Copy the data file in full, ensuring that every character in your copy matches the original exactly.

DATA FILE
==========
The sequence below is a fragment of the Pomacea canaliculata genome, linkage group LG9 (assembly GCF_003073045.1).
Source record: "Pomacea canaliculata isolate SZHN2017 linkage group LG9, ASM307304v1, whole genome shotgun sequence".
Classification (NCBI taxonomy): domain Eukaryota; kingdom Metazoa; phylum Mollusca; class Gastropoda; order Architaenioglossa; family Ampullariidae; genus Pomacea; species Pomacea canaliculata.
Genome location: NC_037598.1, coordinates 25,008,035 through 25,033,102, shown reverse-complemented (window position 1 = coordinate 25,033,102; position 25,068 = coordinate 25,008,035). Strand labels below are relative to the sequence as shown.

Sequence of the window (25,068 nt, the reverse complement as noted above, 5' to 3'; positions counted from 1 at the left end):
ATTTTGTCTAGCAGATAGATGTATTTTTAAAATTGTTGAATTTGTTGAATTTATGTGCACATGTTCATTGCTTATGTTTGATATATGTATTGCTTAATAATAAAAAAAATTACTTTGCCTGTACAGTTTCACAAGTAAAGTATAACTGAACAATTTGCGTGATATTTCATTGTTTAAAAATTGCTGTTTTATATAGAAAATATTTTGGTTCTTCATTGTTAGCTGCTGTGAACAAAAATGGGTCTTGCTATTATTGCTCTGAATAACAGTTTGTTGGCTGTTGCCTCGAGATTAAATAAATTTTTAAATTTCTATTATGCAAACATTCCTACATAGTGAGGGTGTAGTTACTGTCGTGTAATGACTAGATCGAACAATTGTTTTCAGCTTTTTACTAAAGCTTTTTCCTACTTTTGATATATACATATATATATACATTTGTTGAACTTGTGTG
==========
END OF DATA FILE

The sequence below is a fragment of the Pomacea canaliculata genome, linkage group LG9 (assembly GCF_003073045.1).
Source record: "Pomacea canaliculata isolate SZHN2017 linkage group LG9, ASM307304v1, whole genome shotgun sequence".
Classification (NCBI taxonomy): domain Eukaryota; kingdom Metazoa; phylum Mollusca; class Gastropoda; order Architaenioglossa; family Ampullariidae; genus Pomacea; species Pomacea canaliculata.
Genome location: NC_037598.1, coordinates 25,008,035 through 25,033,102, shown reverse-complemented (window position 1 = coordinate 25,033,102; position 25,068 = coordinate 25,008,035). Strand labels below are relative to the sequence as shown.

Sequence of the window (25,068 nt, the reverse complement as noted above, 5' to 3'; positions counted from 1 at the left end):
ATTTTGTCTAGCAGATAGATGTATTTTTAAAATTGTTGAATTTGTTGAATTTATGTGCACATGTTCATTGCTTATGTTTGATATATGTATTGCTTAATAATAAAAAAAATTACTTTGCCTGTACAGTTTCACAAGTAAAGTATAACTGAACAATTTGCGTGATATTTCATTGTTTAAAAATTGCTGTTTTATATAGAAAATATTTTGGTTCTTCATTGTTAGCTGCTGTGAACAAAAATGGGTCTTGCTATTATTGCTCTGAATAACAGTTTGTTGGCTGTTGCCTCGAGATTAAATAAATTTTTAAATTTCTATTATGCAAACATTCCTACATAGTGAGGGTGTAGTTACTGTCGTGTAATGACTAGATCGAACAATTGTTTTCAGCTTTTTACTAAAGCTTTTTCCTACTTTTGATATATACATATATATATACATTTGTTGAACTTGTGTG